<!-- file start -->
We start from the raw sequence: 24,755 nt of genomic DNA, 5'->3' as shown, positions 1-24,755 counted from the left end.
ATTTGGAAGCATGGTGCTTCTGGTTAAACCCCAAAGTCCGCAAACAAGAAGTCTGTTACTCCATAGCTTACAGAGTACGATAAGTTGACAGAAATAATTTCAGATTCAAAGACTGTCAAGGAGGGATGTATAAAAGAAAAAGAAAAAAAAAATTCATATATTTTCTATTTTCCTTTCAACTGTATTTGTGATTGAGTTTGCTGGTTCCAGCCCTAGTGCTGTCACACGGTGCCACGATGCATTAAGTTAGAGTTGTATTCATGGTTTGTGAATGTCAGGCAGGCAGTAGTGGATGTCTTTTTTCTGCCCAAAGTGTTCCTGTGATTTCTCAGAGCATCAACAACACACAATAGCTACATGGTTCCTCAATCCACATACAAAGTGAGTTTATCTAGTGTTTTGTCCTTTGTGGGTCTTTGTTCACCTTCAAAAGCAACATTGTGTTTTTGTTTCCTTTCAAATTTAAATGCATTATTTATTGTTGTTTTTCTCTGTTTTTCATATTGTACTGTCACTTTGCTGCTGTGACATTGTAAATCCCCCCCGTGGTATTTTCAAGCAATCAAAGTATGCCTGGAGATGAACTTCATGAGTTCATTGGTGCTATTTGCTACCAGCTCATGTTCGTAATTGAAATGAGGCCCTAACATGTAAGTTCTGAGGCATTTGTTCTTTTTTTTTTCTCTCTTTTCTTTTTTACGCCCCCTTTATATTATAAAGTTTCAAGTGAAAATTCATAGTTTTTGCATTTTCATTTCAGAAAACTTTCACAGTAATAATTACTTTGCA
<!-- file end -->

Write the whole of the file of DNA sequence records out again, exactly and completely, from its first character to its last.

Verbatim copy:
We start from the raw sequence: 24,755 nt of genomic DNA, 5'->3' as shown, positions 1-24,755 counted from the left end.
ATTTGGAAGCATGGTGCTTCTGGTTAAACCCCAAAGTCCGCAAACAAGAAGTCTGTTACTCCATAGCTTACAGAGTACGATAAGTTGACAGAAATAATTTCAGATTCAAAGACTGTCAAGGAGGGATGTATAAAAGAAAAAGAAAAAAAAAATTCATATATTTTCTATTTTCCTTTCAACTGTATTTGTGATTGAGTTTGCTGGTTCCAGCCCTAGTGCTGTCACACGGTGCCACGATGCATTAAGTTAGAGTTGTATTCATGGTTTGTGAATGTCAGGCAGGCAGTAGTGGATGTCTTTTTTCTGCCCAAAGTGTTCCTGTGATTTCTCAGAGCATCAACAACACACAATAGCTACATGGTTCCTCAATCCACATACAAAGTGAGTTTATCTAGTGTTTTGTCCTTTGTGGGTCTTTGTTCACCTTCAAAAGCAACATTGTGTTTTTGTTTCCTTTCAAATTTAAATGCATTATTTATTGTTGTTTTTCTCTGTTTTTCATATTGTACTGTCACTTTGCTGCTGTGACATTGTAAATCCCCCCCGTGGTATTTTCAAGCAATCAAAGTATGCCTGGAGATGAACTTCATGAGTTCATTGGTGCTATTTGCTACCAGCTCATGTTCGTAATTGAAATGAGGCCCTAACATGTAAGTTCTGAGGCATTTGTTCTTTTTTTTTTCTCTCTTTTCTTTTTTACGCCCCCTTTATATTATAAAGTTTCAAGTGAAAATTCATAGTTTTTGCATTTTCATTTCAGAAAACTTTCACAGTAATAATTACTTTGCA